Sense of urgency for toilets in Asia Pacific
Each year approximately 3.5 million Australians travel to the Asia Pacific region on holiday and business and for many, searching for a clean, private and functioning toilet can be a challenge to say the least.
However for one in three people worldwide, access to a toilet is not even an option and they are forced the indignity of relieving themselves on the street, in fields, rivers or waterways.
While not always an easy topic of discussion, sanitation is a key focus this week for around 200 delegates from 20 countries who are meeting in Melbourne for the AusAid/World Vision Sanitation and Water conference.
In opening the conference, Parliamentary Secretary for International Development Assistance, Bob McMullan spoke about the Australian Government’s increased commitment to aid for the water and sanitation sector, with $300 million to be spent over a three year period.
World Vision’s water and sanitation specialist Rod Jackson said the conference was held during the International Year of Sanitation and would address the challenge of improved water and sanitation in the Asia Pacific region.
“Today 2.5 billion people in the world still lack access to decent sanitation, and 1.2 billion have none at all,” Mr Jackson said.
“Without such facilities many people particularly women and girls are forced to relieve themselves after dark and thereby risk violence or sexual harassment.
“In many countries girl’s participation at school is lower than boys when there are no separate toilets for boys and girls,” he said.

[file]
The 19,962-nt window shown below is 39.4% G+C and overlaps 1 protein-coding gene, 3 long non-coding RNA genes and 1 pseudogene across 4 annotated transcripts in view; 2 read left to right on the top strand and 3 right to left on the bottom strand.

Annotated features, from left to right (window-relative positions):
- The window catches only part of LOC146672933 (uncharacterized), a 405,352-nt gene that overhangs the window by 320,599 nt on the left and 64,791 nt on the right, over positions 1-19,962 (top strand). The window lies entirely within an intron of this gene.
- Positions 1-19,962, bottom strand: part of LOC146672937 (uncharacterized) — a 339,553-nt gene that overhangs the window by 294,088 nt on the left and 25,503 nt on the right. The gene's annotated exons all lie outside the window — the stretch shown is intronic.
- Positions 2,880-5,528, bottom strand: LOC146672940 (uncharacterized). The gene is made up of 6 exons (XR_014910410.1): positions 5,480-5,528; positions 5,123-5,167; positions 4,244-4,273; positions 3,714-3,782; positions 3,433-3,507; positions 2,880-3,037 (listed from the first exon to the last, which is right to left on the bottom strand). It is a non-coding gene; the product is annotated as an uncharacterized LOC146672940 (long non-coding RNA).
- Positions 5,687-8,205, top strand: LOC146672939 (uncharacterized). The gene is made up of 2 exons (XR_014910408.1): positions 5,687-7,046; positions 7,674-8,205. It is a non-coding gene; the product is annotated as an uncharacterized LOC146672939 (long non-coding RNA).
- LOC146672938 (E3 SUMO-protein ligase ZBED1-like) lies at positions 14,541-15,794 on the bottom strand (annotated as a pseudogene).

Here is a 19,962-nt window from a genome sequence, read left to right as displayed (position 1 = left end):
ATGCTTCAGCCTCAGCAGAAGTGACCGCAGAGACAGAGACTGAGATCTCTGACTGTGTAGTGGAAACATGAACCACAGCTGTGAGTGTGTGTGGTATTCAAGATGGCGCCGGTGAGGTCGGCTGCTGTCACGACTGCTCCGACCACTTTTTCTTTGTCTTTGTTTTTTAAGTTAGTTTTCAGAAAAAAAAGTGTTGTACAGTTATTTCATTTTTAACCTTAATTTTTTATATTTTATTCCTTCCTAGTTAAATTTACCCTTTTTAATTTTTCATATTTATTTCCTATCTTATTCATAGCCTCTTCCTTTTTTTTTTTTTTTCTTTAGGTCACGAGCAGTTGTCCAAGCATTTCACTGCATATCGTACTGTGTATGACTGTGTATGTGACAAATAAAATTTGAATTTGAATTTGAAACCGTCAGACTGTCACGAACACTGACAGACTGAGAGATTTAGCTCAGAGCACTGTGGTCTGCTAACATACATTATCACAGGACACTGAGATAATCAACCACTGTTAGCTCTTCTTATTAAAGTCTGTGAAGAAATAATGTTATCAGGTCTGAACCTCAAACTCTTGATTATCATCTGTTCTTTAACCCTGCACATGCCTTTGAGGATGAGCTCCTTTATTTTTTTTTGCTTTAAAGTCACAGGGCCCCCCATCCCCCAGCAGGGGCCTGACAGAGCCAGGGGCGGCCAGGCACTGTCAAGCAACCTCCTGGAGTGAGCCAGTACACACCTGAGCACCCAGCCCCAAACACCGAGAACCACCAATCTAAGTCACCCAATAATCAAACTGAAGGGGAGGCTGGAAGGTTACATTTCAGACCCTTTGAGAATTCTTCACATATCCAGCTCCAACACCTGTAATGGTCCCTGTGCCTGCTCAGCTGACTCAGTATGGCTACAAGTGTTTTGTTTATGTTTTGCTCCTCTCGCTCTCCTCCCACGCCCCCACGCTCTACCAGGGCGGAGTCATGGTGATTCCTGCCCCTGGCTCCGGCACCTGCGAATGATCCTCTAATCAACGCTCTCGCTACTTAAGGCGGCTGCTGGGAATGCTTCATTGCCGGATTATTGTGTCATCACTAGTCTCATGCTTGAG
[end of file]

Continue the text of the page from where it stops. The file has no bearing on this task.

Clarissa Brocklehurst, the head of UNICEF’s water, sanitation and hygiene (WASH) section, said UNICEF invested almost US$300 million annually on improved water and sanitation in 96 countries worldwide.
“187 million people in South East Asia don’t have access to improved sanitation and 78 million don’t have access to improved water supply,” Ms Brocklehurst said.
“UNICEF’s commitment to child development includes combating diarrhoeal disease which is the second biggest killer of children under five and accounts for the deaths of 5,000 children per day worldwide.
“The single hygiene behavior of hand washing with soap could alone reduce the risk of diarrhoeal diseases by over 40 per cent,” she said.
Jaehyang So, global manager of the Water and Sanitation Program (WSP) for the World Bank said that a recent WSP study showed that the economic impact of inadequate sanitation in four East Asian countries (Cambodia, Indonesia, the Philippines, and Vietnam) was very high.
“These four countries lose approximately US$9 billion per year due to poor sanitation, or 2.3 per cent of their combined Gross Domestic Product,” said Ms. So.
“The estimated annual need for investment and maintenance is more than US$110 billion globally.”
Mr Jackson said climate change and population growth were also making water supplies more unpredictable.
“As populations and development increases, the risk of conflict over scarce water resources also increases, with the potential of creating instability in our region,” he said.
Tomorrow night, the heads of water and sanitation from UNICEF, UN-Habitat and the World Bank will speak at a One Just World forum about how improving water and sanitation and hygiene practices in rural and urban areas can dramatically improve health, educational outcomes and economic opportunities in developing countries.
Papua New Guinean water engineer, Pauline Komolong will also share her stories of how women in the PNG Highlands are using water to help build peace among warring communities.
The event is part of One Just World, a national series of free discussion forums on global poverty and development issues. The forum a partnership between World Vision, International Women’s Development Agency, AusAID and the Globalism Institute at RMIT University, will be held on Wednesday 29 October at 6pm to 7.30pm at the BMW Edge, Federation Square.
For more information go to onejustworld.com.au.
Media contact: Tamara Blackmore: 03 9287 2211 / 0400 689 714
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